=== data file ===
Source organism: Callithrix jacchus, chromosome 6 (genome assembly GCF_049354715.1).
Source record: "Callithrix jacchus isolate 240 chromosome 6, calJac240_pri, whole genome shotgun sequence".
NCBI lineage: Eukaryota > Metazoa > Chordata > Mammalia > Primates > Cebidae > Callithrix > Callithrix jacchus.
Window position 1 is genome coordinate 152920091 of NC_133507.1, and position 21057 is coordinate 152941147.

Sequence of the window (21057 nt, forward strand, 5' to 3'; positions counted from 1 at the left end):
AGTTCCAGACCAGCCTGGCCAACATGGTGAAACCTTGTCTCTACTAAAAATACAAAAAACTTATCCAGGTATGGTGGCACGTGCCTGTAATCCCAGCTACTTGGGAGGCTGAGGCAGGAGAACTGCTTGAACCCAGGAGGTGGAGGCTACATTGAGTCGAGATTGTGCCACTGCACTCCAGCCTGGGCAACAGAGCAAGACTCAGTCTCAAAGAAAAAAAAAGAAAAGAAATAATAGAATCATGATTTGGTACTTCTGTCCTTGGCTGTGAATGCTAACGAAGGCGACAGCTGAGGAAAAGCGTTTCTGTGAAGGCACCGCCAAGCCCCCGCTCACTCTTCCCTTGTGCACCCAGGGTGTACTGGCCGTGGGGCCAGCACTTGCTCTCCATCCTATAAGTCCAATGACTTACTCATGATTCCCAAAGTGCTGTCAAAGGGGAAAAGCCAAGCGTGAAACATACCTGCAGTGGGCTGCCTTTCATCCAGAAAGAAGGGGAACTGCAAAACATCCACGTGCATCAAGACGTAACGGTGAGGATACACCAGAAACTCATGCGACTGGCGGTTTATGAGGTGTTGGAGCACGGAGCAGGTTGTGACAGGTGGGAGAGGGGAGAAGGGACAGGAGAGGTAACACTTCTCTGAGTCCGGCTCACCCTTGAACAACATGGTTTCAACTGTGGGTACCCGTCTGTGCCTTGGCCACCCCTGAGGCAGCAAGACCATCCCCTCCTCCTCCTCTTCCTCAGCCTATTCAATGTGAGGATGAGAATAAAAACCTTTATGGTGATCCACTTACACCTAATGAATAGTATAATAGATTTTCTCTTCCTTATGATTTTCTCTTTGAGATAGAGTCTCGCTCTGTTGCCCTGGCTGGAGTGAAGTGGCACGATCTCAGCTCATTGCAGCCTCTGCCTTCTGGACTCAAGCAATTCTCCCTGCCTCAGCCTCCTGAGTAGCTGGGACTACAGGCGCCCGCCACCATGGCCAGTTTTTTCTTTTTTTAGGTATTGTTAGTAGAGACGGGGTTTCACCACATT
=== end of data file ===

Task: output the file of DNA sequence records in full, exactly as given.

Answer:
Source organism: Callithrix jacchus, chromosome 6 (genome assembly GCF_049354715.1).
Source record: "Callithrix jacchus isolate 240 chromosome 6, calJac240_pri, whole genome shotgun sequence".
NCBI lineage: Eukaryota > Metazoa > Chordata > Mammalia > Primates > Cebidae > Callithrix > Callithrix jacchus.
Window position 1 is genome coordinate 152920091 of NC_133507.1, and position 21057 is coordinate 152941147.

Sequence of the window (21057 nt, forward strand, 5' to 3'; positions counted from 1 at the left end):
AGTTCCAGACCAGCCTGGCCAACATGGTGAAACCTTGTCTCTACTAAAAATACAAAAAACTTATCCAGGTATGGTGGCACGTGCCTGTAATCCCAGCTACTTGGGAGGCTGAGGCAGGAGAACTGCTTGAACCCAGGAGGTGGAGGCTACATTGAGTCGAGATTGTGCCACTGCACTCCAGCCTGGGCAACAGAGCAAGACTCAGTCTCAAAGAAAAAAAAAGAAAAGAAATAATAGAATCATGATTTGGTACTTCTGTCCTTGGCTGTGAATGCTAACGAAGGCGACAGCTGAGGAAAAGCGTTTCTGTGAAGGCACCGCCAAGCCCCCGCTCACTCTTCCCTTGTGCACCCAGGGTGTACTGGCCGTGGGGCCAGCACTTGCTCTCCATCCTATAAGTCCAATGACTTACTCATGATTCCCAAAGTGCTGTCAAAGGGGAAAAGCCAAGCGTGAAACATACCTGCAGTGGGCTGCCTTTCATCCAGAAAGAAGGGGAACTGCAAAACATCCACGTGCATCAAGACGTAACGGTGAGGATACACCAGAAACTCATGCGACTGGCGGTTTATGAGGTGTTGGAGCACGGAGCAGGTTGTGACAGGTGGGAGAGGGGAGAAGGGACAGGAGAGGTAACACTTCTCTGAGTCCGGCTCACCCTTGAACAACATGGTTTCAACTGTGGGTACCCGTCTGTGCCTTGGCCACCCCTGAGGCAGCAAGACCATCCCCTCCTCCTCCTCTTCCTCAGCCTATTCAATGTGAGGATGAGAATAAAAACCTTTATGGTGATCCACTTACACCTAATGAATAGTATAATAGATTTTCTCTTCCTTATGATTTTCTCTTTGAGATAGAGTCTCGCTCTGTTGCCCTGGCTGGAGTGAAGTGGCACGATCTCAGCTCATTGCAGCCTCTGCCTTCTGGACTCAAGCAATTCTCCCTGCCTCAGCCTCCTGAGTAGCTGGGACTACAGGCGCCCGCCACCATGGCCAGTTTTTTCTTTTTTTAGGTATTGTTAGTAGAGACGGGGTTTCACCACATT